The weather was beautiful in Taipei on Saturday. I planned to wake up early and get out into nature for the day. I headed to Yangmingshan National Park, an area I hadn’t been to since my first time in this city over a year and a half ago, to hike Qixingshan.
My previous trek through the national park was brief — I had no idea where to go and had to head back to Taipei to meet a friend earlier than expected. I at least got to hike a little and see the area around the visitor center, which is worth checking out once.
This time around I planned a little better — I decided to hike the tallest peak in the Taipei region at Qixing Mountain (七星山). Qixingshan, or Seven Star Mountain, is an inactive volcano that still emits plenty of sulfur fumes (who doesn’t love the aroma of rotten eggs while hiking?). The summit reaches 1,120 meters (3,675 ft) — not nearly the highest peak I’ve hiked, but still a decent trek.
After nearly an hour on the bus (it would take longer, but the bus didn’t make all its stops because no one got off and no one wanted to get on either), I got off at Qixingshan bus stop, figuring that was the easiest spot to start from on my trek up the mountain. I was wrong.
There was no trailhead near the bus stop. There was a map that indicated I had a long way to walk to get to the trailhead for Qixingshan. It wasn’t far, but the path toward the visitor center to start the hike was cordoned off, possibly due to damage from the most recent typhoon.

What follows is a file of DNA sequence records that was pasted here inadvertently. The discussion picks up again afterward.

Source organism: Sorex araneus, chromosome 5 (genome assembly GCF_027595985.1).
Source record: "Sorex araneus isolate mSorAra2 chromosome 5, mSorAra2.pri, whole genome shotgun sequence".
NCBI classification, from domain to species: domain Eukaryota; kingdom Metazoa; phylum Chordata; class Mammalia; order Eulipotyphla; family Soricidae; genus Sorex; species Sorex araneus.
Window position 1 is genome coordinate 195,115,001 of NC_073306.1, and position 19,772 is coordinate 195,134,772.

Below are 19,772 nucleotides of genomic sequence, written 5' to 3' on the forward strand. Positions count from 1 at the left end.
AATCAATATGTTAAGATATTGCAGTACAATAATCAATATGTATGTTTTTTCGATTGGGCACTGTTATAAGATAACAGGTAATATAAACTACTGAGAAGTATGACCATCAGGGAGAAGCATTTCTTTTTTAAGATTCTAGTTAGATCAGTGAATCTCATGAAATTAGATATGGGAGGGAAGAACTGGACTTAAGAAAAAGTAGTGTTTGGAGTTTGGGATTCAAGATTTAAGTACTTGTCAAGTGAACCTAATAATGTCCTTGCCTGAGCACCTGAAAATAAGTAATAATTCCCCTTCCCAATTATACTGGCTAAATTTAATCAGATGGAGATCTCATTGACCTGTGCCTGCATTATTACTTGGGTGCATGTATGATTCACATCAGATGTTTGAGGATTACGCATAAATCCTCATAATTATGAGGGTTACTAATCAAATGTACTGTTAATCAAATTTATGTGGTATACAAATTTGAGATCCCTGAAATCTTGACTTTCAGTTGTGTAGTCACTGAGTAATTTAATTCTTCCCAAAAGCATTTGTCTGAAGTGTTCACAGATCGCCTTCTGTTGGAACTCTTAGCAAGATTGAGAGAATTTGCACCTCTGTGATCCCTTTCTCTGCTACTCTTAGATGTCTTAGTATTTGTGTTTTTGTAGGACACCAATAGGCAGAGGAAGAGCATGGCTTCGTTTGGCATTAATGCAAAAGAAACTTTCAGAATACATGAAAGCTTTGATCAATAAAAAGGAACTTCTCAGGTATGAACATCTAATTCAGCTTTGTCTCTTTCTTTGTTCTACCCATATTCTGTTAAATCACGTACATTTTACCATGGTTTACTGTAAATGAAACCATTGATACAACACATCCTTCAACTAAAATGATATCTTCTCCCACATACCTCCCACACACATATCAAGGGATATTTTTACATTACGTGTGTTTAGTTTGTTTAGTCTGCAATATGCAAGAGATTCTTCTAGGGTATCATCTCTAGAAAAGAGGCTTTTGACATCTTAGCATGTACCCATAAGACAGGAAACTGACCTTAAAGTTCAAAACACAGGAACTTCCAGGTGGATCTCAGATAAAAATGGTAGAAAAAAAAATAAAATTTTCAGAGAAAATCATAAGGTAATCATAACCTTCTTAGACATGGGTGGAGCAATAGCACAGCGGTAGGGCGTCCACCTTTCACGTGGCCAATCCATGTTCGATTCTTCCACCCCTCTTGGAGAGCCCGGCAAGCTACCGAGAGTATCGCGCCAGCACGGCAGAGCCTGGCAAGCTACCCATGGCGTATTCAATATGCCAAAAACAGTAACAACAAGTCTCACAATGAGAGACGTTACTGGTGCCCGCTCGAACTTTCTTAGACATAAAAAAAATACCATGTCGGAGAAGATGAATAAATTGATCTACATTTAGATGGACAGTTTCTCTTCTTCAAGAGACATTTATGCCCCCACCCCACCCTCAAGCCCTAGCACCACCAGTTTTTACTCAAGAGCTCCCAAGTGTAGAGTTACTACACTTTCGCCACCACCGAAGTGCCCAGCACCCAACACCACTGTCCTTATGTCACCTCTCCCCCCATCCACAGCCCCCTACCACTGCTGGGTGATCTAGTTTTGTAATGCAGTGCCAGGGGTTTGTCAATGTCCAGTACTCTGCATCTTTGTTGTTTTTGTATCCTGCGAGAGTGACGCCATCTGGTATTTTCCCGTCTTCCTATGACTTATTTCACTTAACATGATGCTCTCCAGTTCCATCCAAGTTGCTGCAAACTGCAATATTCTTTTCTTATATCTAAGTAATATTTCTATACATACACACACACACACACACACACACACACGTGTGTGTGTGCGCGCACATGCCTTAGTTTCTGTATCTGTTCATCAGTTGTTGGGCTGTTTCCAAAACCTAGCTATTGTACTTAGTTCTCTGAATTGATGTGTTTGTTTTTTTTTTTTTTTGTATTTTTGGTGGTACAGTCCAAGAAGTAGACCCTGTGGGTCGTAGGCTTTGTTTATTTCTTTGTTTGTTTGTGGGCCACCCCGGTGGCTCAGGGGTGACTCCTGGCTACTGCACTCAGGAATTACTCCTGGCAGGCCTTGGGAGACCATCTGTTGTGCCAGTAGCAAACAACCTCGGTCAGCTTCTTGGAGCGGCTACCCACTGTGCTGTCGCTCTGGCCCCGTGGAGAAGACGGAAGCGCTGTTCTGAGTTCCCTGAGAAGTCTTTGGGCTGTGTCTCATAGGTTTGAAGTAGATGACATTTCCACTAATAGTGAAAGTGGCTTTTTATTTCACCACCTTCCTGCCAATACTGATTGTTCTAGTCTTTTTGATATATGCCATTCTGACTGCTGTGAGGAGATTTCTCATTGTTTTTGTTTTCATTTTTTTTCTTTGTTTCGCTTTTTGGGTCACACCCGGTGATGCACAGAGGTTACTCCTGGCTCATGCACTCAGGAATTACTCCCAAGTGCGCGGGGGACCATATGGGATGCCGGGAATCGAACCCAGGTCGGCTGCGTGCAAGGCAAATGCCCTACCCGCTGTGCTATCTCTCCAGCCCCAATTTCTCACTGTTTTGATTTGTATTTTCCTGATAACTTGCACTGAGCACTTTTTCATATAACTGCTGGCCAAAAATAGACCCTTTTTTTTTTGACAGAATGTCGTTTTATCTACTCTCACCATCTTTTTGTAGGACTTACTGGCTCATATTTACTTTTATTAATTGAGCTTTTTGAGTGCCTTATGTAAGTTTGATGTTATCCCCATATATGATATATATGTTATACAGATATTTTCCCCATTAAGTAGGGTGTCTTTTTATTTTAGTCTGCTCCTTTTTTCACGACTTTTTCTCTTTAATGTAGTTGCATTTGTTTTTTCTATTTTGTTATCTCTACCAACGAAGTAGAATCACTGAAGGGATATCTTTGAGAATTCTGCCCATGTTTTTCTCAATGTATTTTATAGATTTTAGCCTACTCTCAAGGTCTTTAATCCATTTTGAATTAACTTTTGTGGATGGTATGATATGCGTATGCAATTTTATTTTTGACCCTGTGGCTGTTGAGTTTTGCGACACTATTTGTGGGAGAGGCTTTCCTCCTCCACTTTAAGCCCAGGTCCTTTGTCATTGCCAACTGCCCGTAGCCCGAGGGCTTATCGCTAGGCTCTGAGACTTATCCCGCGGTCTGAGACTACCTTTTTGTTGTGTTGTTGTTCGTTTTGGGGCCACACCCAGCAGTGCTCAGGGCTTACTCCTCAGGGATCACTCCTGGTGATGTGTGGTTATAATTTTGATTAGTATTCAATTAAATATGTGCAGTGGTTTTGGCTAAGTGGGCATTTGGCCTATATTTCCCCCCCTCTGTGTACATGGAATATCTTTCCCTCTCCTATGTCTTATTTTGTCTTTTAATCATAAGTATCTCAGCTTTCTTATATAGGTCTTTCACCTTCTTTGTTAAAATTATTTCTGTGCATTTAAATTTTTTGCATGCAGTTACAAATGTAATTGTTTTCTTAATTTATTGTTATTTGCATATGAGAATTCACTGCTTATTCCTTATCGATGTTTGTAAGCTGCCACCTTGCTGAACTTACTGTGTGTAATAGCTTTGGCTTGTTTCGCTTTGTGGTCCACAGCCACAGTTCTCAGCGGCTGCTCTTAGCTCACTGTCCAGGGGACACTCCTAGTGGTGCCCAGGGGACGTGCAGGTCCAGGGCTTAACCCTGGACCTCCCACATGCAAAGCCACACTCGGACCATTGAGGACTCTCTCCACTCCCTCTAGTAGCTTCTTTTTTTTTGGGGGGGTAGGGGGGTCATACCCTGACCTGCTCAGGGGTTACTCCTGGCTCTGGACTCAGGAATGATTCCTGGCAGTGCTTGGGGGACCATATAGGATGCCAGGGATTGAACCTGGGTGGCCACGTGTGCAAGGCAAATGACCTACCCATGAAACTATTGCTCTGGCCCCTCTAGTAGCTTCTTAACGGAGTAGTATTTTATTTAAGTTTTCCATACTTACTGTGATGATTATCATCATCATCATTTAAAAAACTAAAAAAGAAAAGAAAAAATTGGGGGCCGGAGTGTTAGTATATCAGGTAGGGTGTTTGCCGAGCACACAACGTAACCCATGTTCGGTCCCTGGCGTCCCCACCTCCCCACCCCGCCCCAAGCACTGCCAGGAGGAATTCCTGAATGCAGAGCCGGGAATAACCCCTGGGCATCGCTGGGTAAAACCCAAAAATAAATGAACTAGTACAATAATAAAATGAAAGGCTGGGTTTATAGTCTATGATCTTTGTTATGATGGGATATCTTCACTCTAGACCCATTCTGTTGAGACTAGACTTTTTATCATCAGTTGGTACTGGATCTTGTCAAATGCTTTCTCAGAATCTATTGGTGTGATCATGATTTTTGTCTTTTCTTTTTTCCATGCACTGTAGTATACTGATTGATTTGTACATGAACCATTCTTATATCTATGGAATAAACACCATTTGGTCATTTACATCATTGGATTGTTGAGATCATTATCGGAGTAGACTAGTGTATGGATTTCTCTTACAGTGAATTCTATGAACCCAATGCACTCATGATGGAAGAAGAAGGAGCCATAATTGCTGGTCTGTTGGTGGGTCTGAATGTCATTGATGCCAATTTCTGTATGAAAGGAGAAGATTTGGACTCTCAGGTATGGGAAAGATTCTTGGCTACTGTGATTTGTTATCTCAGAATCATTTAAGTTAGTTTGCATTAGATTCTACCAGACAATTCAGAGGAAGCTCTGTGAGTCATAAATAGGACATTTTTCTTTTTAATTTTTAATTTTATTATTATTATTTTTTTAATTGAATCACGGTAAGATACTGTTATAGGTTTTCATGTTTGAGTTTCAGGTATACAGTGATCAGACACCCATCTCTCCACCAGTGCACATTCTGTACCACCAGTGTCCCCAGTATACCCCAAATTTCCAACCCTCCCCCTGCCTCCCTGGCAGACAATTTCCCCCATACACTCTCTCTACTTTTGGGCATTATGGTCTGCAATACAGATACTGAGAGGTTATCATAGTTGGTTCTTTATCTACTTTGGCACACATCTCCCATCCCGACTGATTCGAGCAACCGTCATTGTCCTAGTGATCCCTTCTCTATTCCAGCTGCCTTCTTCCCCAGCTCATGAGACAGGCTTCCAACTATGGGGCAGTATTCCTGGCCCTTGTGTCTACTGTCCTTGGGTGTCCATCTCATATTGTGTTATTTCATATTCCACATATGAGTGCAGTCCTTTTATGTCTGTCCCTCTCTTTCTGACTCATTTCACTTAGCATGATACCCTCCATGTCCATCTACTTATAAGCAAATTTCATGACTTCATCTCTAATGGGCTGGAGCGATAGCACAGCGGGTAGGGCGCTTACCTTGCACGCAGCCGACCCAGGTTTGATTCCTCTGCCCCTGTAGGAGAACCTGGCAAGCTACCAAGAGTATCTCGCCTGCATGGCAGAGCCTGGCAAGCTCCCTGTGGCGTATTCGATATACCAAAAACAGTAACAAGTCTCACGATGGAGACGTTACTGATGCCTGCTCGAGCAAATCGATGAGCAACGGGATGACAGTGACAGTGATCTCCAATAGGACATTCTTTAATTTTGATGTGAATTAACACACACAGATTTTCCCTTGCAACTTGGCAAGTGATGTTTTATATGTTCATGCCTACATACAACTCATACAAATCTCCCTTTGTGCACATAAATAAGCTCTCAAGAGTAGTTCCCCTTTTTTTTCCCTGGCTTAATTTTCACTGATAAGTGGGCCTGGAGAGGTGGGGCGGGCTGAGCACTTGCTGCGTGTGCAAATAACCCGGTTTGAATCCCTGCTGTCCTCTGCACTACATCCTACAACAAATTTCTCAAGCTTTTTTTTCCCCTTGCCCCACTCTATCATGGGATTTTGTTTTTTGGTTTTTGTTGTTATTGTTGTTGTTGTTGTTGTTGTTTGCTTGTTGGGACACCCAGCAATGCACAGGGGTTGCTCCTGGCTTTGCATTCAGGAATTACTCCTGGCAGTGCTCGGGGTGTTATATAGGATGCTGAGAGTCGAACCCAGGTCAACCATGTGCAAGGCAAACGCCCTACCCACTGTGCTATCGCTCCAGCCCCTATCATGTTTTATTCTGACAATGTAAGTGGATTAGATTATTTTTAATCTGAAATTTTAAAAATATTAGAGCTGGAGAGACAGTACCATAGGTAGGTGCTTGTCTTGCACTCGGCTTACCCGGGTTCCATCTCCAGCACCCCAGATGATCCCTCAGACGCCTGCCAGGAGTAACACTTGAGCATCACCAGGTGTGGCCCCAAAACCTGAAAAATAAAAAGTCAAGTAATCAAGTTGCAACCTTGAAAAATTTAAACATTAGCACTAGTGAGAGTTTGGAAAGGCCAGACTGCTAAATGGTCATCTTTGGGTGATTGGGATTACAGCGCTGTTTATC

While the weather in Taipei was beautiful all day — low 80s, not too humid with a cooling breeze — the weather as I stepped off the bus turned to chilly and cloudy. Well, cloudy isn’t quite the right word here as the clouds were around me. I wouldn’t call it fog either. I was just in the clouds in the mountains. And with the strong wind howling, the clouds moved rapidly around me.
I contemplated heading back to Taipei for the pleasant weather, but I had already spent an hour traveling and decided I might as well see if the clouds would dissipate (they didn’t). The higher up the mountain I hiked, the thicker the clouds became.
I’m sure the views from Qixingshan are beautiful. But I saw nothing. It was difficult to see more than 20 feet ahead.
On the way down, rather than tempt fate and hike to another peak in the clouds, I headed back toward the main visitor center to catch a bus back to Taipei. Unfortunately, the trail splits a few times along the way — and the direction signs do not say anything about the visitor center. This forced me to ask people heading in the opposite direction for some help (that reminds me, I need to study more Chinese).
The way down was much longer than the way up, which certainly isn’t pleasant for the knees. If I had come prepared, I might’ve stopped at the hot springs in Beitou on the way back home so I could relax and recover. Instead, I headed home and climbed six flights of stairs.
As the weather cools in Taiwan, I’ll probably plan a few more hikes — there are still some short hikes around the city that I haven’t yet done. There are also hiking groups that take weekend trips to the more challenging mountains in central Taiwan.
Has the weather ever hampered your outdoor activities? And did you still continue with your plans?